Although the largest global national pension funds still belong to Japan, Norway, and South Korea, no other nation in the world has even come close to matching the growth rate of Australia’s pension system which has expanded by over 630% from 2002 to 2022.
This growth of the superannuation industry is quickly exceeding its local boundaries, pushing funds to actively look for opportunities in international markets.
“During the 2021-22 financial year, Australians contributed a record-breaking A$163 billion to their superannuation accounts. Furthermore, investment returns have remained resilient over the last financial year, even within a challenging economic environment,” Sonya Sawtell-Rickson, chief investment officer at HESTA told AsianInvestor.
“Australia has one of the world’s best superannuation systems. Employers are required to contribute 11% of an employee’s salary to a superannuation fund. This system has been in place for several decades, leading to A$3.5 trillion in funds accumulating in Australian pension accounts,” Sawtell-Rickson added.
Currently, Australia’s pension assets account for 124% of national GDP. Projections indicate that this figure may double to 250%, by 2060.
As a whole, superannuation funds hold about 47.8% of their assets offshore, according to the National Australia Bank (NAB) Super Insights Report 2023.
The rising trend of allocation to international assets is being spearheaded by larger Australian funds, highlighting the ongoing challenge to deploy incoming capital to the domestic market as readily as smaller funds without amplifying concentration risk as they seek diversification and attractive risk adjusted returns, said NAB’s research.
“HESTA has a large portion of its A$76 billion portfolio diversified across the globe to capture excellent opportunities for members. This means we have access to private, public, and various asset classes to support members in growing their retirement balances,” said Sawtell-Rickson.
For a major fund like Aware Super, globalising its investment strategy provides the fund exposure to a far broader opportunity set, a spokesperson for the A$160 billion super fund told AsianInvestor.
“It enables us to further diversify our portfolio and find more compelling investment opportunities, tapping expertise in offshore markets widely and efficiently, so we can keep delivering strong long-term returns for our 1.1 million members,” they said.
Large players like Aware Super, and its competitor, AustralianSuper have even extended their reach by establishing offices in other global financial hubs, such as London and New York. Both funds have indicated they expect to increase their relative exposure to unlisted international infrastructure, property and private credit in the near future.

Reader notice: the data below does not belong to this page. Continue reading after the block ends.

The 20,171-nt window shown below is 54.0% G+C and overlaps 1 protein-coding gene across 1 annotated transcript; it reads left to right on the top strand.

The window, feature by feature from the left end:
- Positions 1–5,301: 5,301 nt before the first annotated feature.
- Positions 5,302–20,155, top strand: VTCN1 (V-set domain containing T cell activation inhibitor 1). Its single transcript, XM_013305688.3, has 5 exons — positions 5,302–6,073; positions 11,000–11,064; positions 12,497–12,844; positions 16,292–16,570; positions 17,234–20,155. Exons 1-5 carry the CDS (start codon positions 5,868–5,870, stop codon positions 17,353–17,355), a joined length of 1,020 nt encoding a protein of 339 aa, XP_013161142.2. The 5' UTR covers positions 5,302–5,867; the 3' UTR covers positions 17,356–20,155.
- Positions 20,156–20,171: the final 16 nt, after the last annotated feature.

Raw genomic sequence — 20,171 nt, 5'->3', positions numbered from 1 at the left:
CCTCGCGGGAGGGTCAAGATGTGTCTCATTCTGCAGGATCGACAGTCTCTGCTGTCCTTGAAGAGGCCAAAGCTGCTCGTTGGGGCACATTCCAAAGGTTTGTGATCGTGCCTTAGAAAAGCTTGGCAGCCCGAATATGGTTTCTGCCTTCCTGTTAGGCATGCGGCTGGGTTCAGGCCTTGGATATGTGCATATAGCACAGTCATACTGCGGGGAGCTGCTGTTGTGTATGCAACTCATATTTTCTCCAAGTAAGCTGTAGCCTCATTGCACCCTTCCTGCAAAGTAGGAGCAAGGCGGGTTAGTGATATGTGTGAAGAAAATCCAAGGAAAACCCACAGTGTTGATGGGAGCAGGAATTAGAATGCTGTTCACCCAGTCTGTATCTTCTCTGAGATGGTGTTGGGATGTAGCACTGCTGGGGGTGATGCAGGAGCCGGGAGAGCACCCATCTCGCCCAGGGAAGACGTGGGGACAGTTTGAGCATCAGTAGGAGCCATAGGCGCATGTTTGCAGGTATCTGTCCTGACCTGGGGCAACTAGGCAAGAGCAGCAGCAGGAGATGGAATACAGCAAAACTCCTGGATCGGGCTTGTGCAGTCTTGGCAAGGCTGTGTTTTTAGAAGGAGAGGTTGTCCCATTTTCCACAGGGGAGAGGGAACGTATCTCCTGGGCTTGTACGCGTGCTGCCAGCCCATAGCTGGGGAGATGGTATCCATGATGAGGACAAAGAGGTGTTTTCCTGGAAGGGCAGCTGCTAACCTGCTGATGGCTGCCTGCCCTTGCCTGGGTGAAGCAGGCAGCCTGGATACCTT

“By having an ‘on-the-ground’ presence abroad, we can also leverage our existing networks and develop new networks, and it supports ongoing oversight of our international portfolio,” said Aware Super’s spokesperson.
AWARE IN EUROPE
Aware Super plans to expand its assets to $164 billion (A$250 billion), with its UK and European international expansion being a crucial step towards this goal.
Through its London office, Aware will focus on direct investments mainly in real estate, infrastructure, and private equity – particularly in energy transition, affordable housing, innovation, life sciences, technology, and digital infrastructure.
At the UK’s Global Investment Summit in London on November 27, Aware Super signed memorandum of understanding (MOU) with the UK Government to commit a further $6.6 billion to the UK and European markets in the future.
The fund already has $11.2 billion (A$17 billion) invested in the UK and Europe, which includes a 22% stake in UK residential build-to-rent community Get Living. It also holds significant infrastructure and private equity investments in the UK.
INFRASTRUCTURE AND ENERGY
At the Summit in London, IFM Investors, which is owned by several of Australia’s largest pension funds, also signed an MOU to allocate $12.6 billion to infrastructure and energy transition projects in the UK by 2027.
The Australian pension system is currently approximately $2.3 trillion (A$3.45 trillion) and expected to grow to approximately $5.9 trillion (A$9 trillion) by 2040. The structure of the Australian pension system also facilitates significant allocations to unlisted assets, so it makes infrastructure across the energy transition a very attractive asset class, according to IFM Investors’ chief strategy officer Luba Nikulina.
“Increasingly more capital will need to be deployed in aligned economies such as the United Kingdom. We believe the UK government is taking steps to help facilitate long-term investment in infrastructure and the energy transition, which we strongly support,” Nikulina told AsianInvestor.
“The National Infrastructure Commission says private investment needs to increase by as much as £20 billion ($38.4 billion) every year to 2050 to help government meet its net zero targets, so it makes sense for government to look to private capital to help do the heavy lifting,” she said.
As part of this MOU, IFM Investors will consider investments in offshore wind, solar, battery storage, carbon capture and storage, renewable fuels and pumped hydro in the energy space; in regulated assets, electricity transmission and distribution; ports, toll roads and airports in transport; data centres and fibre in the digital economy, said Nikulina.
“IFM and the Australian industry pension funds which own it are looking for long-term stable returns to pay retirement incomes, in countries which can offer a pipeline of projects subject to predictable regulatory regimes,” she said.
“The trend also reflects the appetite of IFM and Australian ‘super funds’ to invest globally, including in the UK market.”
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